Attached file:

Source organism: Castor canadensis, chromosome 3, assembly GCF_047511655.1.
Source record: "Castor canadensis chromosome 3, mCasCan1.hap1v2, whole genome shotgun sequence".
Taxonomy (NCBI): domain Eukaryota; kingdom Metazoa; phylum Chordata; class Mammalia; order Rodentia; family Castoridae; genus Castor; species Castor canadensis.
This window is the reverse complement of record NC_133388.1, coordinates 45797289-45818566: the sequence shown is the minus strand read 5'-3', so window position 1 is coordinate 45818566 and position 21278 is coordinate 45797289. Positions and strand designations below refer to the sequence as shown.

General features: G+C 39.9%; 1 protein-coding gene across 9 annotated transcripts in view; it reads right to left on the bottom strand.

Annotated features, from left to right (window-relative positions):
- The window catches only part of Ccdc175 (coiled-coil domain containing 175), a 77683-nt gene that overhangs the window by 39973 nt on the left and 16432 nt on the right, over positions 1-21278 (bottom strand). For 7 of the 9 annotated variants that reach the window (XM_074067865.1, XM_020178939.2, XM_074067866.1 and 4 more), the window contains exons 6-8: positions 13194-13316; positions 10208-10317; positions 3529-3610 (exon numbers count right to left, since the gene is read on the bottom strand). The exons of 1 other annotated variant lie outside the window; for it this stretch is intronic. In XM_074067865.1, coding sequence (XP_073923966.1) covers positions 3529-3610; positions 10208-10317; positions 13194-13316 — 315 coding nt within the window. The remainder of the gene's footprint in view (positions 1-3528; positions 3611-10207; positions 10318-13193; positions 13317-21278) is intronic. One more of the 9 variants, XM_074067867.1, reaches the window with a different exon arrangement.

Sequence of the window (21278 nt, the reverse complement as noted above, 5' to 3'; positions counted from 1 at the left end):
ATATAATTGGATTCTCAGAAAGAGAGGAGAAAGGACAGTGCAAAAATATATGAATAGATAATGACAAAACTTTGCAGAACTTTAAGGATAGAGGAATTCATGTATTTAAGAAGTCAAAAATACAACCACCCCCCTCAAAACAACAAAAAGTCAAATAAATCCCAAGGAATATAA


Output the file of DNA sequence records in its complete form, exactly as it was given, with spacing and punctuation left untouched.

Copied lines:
Source organism: Castor canadensis, chromosome 3, assembly GCF_047511655.1.
Source record: "Castor canadensis chromosome 3, mCasCan1.hap1v2, whole genome shotgun sequence".
Taxonomy (NCBI): domain Eukaryota; kingdom Metazoa; phylum Chordata; class Mammalia; order Rodentia; family Castoridae; genus Castor; species Castor canadensis.
This window is the reverse complement of record NC_133388.1, coordinates 45797289-45818566: the sequence shown is the minus strand read 5'-3', so window position 1 is coordinate 45818566 and position 21278 is coordinate 45797289. Positions and strand designations below refer to the sequence as shown.

General features: G+C 39.9%; 1 protein-coding gene across 9 annotated transcripts in view; it reads right to left on the bottom strand.

Annotated features, from left to right (window-relative positions):
- The window catches only part of Ccdc175 (coiled-coil domain containing 175), a 77683-nt gene that overhangs the window by 39973 nt on the left and 16432 nt on the right, over positions 1-21278 (bottom strand). For 7 of the 9 annotated variants that reach the window (XM_074067865.1, XM_020178939.2, XM_074067866.1 and 4 more), the window contains exons 6-8: positions 13194-13316; positions 10208-10317; positions 3529-3610 (exon numbers count right to left, since the gene is read on the bottom strand). The exons of 1 other annotated variant lie outside the window; for it this stretch is intronic. In XM_074067865.1, coding sequence (XP_073923966.1) covers positions 3529-3610; positions 10208-10317; positions 13194-13316 — 315 coding nt within the window. The remainder of the gene's footprint in view (positions 1-3528; positions 3611-10207; positions 10318-13193; positions 13317-21278) is intronic. One more of the 9 variants, XM_074067867.1, reaches the window with a different exon arrangement.

Sequence of the window (21278 nt, the reverse complement as noted above, 5' to 3'; positions counted from 1 at the left end):
ATATAATTGGATTCTCAGAAAGAGAGGAGAAAGGACAGTGCAAAAATATATGAATAGATAATGACAAAACTTTGCAGAACTTTAAGGATAGAGGAATTCATGTATTTAAGAAGTCAAAAATACAACCACCCCCCTCAAAACAACAAAAAGTCAAATAAATCCCAAGGAATATAA